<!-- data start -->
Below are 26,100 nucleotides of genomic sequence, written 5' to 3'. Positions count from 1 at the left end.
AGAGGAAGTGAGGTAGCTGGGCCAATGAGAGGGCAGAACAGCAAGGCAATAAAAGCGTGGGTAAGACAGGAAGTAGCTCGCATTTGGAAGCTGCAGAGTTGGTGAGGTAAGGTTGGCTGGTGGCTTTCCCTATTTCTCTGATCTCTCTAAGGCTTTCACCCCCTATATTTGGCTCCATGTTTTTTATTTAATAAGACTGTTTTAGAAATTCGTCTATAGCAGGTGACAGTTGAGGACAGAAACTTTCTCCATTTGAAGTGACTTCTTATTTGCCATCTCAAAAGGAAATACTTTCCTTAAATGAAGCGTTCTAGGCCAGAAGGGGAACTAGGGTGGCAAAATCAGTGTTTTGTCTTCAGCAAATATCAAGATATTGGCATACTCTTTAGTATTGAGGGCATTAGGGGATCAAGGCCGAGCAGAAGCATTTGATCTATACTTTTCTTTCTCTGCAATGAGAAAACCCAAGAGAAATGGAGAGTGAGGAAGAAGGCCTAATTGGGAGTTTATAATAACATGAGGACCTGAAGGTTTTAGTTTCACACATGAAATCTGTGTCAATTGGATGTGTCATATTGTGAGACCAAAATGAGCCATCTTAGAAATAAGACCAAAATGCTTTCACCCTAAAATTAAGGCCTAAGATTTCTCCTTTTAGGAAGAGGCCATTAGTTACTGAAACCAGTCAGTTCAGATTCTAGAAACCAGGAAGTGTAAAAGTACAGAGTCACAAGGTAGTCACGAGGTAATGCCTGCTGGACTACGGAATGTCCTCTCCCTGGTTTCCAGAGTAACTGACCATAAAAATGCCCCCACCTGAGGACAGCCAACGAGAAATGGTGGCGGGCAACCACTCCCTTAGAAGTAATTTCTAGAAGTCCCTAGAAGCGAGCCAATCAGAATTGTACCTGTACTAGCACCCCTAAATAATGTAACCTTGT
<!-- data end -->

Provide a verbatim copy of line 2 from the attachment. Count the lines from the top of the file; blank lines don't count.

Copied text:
AGAGGAAGTGAGGTAGCTGGGCCAATGAGAGGGCAGAACAGCAAGGCAATAAAAGCGTGGGTAAGACAGGAAGTAGCTCGCATTTGGAAGCTGCAGAGTTGGTGAGGTAAGGTTGGCTGGTGGCTTTCCCTATTTCTCTGATCTCTCTAAGGCTTTCACCCCCTATATTTGGCTCCATGTTTTTTATTTAATAAGACTGTTTTAGAAATTCGTCTATAGCAGGTGACAGTTGAGGACAGAAACTTTCTCCATTTGAAGTGACTTCTTATTTGCCATCTCAAAAGGAAATACTTTCCTTAAATGAAGCGTTCTAGGCCAGAAGGGGAACTAGGGTGGCAAAATCAGTGTTTTGTCTTCAGCAAATATCAAGATATTGGCATACTCTTTAGTATTGAGGGCATTAGGGGATCAAGGCCGAGCAGAAGCATTTGATCTATACTTTTCTTTCTCTGCAATGAGAAAACCCAAGAGAAATGGAGAGTGAGGAAGAAGGCCTAATTGGGAGTTTATAATAACATGAGGACCTGAAGGTTTTAGTTTCACACATGAAATCTGTGTCAATTGGATGTGTCATATTGTGAGACCAAAATGAGCCATCTTAGAAATAAGACCAAAATGCTTTCACCCTAAAATTAAGGCCTAAGATTTCTCCTTTTAGGAAGAGGCCATTAGTTACTGAAACCAGTCAGTTCAGATTCTAGAAACCAGGAAGTGTAAAAGTACAGAGTCACAAGGTAGTCACGAGGTAATGCCTGCTGGACTACGGAATGTCCTCTCCCTGGTTTCCAGAGTAACTGACCATAAAAATGCCCCCACCTGAGGACAGCCAACGAGAAATGGTGGCGGGCAACCACTCCCTTAGAAGTAATTTCTAGAAGTCCCTAGAAGCGAGCCAATCAGAATTGTACCTGTACTAGCACCCCTAAATAATGTAACCTTGT